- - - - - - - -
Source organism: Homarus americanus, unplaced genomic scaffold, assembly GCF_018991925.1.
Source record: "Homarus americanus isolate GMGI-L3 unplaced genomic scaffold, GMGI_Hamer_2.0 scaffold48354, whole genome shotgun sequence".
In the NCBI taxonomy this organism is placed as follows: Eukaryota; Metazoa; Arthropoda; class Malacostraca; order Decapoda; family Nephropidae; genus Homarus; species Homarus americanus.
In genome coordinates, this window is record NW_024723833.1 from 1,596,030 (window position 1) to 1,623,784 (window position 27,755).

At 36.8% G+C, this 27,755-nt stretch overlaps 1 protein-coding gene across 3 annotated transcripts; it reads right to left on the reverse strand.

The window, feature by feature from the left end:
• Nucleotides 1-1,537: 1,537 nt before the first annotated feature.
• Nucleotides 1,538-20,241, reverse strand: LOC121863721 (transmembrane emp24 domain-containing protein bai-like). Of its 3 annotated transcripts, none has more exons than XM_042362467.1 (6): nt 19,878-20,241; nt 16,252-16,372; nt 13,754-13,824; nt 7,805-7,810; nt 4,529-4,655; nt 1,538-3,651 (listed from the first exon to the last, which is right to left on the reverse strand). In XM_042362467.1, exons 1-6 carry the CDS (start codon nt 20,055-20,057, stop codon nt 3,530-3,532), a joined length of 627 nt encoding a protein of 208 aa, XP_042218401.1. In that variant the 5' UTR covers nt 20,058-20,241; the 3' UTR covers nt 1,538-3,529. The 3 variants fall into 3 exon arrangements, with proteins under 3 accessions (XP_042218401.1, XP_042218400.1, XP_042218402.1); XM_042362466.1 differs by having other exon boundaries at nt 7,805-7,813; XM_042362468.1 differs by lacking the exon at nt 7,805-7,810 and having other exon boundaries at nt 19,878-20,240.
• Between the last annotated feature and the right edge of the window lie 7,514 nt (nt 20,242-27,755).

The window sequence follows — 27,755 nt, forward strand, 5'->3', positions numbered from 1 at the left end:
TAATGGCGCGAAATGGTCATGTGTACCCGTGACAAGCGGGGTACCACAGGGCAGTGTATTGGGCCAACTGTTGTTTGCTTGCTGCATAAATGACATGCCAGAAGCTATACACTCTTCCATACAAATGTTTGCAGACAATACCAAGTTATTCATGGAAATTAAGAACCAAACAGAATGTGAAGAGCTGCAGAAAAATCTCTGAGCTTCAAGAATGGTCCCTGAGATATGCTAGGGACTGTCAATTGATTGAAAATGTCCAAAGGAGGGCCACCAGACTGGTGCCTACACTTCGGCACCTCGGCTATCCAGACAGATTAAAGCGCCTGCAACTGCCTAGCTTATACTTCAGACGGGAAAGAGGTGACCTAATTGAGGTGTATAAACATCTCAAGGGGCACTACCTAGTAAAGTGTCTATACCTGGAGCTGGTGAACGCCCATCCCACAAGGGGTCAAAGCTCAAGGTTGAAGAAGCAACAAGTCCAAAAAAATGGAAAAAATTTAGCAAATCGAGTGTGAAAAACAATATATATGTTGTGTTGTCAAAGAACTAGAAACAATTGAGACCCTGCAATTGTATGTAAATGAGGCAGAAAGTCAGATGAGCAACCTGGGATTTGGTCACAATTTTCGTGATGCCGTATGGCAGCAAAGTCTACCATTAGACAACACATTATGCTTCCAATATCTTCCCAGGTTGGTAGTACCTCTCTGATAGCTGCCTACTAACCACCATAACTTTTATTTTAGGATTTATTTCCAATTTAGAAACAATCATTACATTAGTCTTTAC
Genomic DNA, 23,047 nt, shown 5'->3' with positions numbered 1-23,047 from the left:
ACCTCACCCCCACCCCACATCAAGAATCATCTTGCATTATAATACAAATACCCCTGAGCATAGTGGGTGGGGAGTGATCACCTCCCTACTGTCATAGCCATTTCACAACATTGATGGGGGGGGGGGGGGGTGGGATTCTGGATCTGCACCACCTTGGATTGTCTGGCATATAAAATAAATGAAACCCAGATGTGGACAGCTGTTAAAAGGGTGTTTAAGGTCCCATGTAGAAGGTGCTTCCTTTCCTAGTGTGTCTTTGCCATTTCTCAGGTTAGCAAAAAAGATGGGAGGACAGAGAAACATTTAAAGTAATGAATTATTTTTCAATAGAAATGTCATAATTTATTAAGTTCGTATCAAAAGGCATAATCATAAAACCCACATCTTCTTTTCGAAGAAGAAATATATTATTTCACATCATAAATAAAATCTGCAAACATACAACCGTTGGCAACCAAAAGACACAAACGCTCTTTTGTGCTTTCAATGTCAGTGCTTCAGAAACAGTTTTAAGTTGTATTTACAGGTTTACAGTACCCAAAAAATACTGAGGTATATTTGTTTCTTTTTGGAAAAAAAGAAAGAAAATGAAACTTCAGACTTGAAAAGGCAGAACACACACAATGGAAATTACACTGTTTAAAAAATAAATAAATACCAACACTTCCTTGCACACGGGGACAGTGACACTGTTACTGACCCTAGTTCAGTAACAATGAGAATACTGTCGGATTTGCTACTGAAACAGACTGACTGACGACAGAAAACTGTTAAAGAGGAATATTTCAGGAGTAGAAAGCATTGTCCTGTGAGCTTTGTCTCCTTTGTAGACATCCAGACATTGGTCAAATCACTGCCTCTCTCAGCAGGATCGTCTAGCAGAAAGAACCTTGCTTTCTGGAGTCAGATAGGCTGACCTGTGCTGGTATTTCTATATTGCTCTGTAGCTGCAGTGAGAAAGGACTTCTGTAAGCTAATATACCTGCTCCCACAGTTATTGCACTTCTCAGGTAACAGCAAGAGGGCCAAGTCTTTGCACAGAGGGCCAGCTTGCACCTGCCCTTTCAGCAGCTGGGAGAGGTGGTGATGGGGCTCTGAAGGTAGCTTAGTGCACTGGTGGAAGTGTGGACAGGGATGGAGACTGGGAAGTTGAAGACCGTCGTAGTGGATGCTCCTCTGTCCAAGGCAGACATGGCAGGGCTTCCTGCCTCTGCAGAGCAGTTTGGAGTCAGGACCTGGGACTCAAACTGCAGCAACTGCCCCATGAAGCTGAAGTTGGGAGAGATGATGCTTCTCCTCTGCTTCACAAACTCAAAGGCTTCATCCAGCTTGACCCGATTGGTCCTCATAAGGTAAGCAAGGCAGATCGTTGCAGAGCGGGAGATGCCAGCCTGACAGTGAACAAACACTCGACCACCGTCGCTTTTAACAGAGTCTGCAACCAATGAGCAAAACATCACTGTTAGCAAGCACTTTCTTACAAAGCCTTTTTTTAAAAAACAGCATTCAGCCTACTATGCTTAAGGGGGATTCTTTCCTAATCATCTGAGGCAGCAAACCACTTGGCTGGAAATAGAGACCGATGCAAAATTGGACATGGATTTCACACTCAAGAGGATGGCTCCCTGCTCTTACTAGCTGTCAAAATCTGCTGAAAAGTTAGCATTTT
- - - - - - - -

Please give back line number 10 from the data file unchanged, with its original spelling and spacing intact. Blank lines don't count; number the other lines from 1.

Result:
The window sequence follows — 27,755 nt, forward strand, 5'->3', positions numbered from 1 at the left end: